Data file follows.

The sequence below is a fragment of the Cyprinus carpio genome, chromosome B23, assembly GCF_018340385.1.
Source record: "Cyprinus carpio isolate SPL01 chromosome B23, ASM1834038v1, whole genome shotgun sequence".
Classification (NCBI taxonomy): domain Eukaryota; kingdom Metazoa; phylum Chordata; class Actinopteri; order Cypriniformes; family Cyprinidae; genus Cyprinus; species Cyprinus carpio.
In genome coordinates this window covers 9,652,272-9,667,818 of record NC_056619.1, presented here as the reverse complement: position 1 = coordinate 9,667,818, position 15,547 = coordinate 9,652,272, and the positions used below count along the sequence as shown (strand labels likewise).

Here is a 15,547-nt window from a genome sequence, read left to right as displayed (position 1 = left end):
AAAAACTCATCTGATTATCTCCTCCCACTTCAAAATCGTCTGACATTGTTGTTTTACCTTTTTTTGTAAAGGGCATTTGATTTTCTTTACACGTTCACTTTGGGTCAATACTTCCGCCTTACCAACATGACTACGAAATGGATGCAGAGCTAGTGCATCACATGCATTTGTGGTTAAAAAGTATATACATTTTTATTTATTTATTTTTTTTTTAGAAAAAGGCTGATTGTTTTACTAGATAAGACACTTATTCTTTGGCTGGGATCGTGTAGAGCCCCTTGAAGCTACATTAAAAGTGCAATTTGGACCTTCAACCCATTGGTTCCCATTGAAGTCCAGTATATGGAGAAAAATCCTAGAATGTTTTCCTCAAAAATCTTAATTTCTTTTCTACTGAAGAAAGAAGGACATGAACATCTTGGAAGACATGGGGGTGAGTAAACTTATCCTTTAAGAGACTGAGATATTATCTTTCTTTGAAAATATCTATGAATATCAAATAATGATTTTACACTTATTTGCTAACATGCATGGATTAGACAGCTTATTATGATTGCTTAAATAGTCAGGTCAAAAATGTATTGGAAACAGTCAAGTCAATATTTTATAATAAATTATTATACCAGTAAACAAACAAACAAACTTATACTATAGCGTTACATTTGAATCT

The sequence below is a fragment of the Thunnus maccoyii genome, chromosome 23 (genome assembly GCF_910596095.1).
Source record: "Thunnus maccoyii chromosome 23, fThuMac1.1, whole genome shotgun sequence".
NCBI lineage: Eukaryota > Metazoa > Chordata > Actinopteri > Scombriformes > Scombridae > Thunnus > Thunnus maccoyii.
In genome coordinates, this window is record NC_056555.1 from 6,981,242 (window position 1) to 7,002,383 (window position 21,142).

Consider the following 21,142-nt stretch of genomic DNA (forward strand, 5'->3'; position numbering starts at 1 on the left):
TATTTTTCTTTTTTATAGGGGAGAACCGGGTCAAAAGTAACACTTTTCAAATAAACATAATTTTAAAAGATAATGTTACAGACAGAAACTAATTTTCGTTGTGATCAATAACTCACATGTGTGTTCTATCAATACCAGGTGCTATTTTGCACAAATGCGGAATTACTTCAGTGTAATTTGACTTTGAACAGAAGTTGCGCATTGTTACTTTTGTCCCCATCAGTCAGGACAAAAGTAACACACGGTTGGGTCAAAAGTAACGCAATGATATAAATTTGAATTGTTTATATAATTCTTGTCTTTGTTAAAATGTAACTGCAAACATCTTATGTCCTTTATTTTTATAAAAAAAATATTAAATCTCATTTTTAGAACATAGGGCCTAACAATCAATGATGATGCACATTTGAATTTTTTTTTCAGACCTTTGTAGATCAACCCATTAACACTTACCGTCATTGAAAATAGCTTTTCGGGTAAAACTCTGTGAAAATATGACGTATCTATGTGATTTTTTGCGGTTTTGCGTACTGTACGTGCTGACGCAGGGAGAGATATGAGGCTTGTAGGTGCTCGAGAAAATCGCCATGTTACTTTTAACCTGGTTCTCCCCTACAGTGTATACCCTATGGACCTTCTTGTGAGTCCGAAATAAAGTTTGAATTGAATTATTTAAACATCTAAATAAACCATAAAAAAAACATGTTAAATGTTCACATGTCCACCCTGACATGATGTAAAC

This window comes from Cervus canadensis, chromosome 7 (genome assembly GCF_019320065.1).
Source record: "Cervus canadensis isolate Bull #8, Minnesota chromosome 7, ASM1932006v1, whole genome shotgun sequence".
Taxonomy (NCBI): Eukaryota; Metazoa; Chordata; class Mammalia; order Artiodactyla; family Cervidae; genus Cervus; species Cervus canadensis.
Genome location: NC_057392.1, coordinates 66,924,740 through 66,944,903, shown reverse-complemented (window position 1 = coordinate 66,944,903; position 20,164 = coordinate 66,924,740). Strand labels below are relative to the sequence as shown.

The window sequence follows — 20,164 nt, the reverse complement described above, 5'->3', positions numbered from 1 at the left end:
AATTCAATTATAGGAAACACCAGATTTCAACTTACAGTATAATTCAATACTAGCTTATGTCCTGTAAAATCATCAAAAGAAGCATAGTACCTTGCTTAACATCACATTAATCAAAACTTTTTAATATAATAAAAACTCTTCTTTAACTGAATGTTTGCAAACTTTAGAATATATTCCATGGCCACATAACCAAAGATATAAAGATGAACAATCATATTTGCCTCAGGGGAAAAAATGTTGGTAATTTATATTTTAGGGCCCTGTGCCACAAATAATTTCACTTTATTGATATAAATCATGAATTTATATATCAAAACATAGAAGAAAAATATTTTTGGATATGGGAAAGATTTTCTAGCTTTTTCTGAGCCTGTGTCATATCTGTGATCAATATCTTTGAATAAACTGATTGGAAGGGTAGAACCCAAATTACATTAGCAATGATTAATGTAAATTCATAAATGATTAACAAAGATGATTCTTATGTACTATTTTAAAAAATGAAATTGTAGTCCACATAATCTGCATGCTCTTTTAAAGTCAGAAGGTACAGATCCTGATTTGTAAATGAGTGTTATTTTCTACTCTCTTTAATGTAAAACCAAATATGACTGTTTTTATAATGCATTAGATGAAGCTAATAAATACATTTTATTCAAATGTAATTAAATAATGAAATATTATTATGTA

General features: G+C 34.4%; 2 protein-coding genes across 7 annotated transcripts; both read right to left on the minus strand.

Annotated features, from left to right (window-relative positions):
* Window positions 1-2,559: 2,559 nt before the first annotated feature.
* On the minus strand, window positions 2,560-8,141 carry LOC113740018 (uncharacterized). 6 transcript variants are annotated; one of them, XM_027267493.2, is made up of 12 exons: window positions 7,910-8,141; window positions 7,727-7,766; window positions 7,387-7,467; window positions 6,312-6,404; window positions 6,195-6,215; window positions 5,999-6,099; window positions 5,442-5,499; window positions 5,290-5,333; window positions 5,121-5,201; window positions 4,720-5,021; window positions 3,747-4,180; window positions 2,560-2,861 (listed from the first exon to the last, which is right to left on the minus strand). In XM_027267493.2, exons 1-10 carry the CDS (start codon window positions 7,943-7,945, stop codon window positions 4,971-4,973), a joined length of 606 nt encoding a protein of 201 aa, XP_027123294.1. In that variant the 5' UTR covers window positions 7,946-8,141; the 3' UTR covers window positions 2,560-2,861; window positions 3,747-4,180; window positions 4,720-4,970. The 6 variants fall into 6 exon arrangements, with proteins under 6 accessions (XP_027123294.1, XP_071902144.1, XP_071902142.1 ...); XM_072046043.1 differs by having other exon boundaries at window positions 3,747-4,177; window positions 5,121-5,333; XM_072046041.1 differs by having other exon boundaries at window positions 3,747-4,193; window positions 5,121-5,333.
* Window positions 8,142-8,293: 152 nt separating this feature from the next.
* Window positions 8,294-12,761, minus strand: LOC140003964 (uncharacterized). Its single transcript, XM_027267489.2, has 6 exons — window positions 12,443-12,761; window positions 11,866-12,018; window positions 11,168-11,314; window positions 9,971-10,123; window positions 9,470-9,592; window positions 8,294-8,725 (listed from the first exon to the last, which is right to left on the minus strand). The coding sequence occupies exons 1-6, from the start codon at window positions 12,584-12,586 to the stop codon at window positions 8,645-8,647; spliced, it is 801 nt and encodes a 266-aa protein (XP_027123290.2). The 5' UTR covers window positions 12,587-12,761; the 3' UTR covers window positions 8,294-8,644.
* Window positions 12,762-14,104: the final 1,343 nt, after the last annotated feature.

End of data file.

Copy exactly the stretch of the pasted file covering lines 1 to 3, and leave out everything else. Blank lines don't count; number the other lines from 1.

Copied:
The sequence below is a fragment of the Cyprinus carpio genome, chromosome B23, assembly GCF_018340385.1.
Source record: "Cyprinus carpio isolate SPL01 chromosome B23, ASM1834038v1, whole genome shotgun sequence".
Classification (NCBI taxonomy): domain Eukaryota; kingdom Metazoa; phylum Chordata; class Actinopteri; order Cypriniformes; family Cyprinidae; genus Cyprinus; species Cyprinus carpio.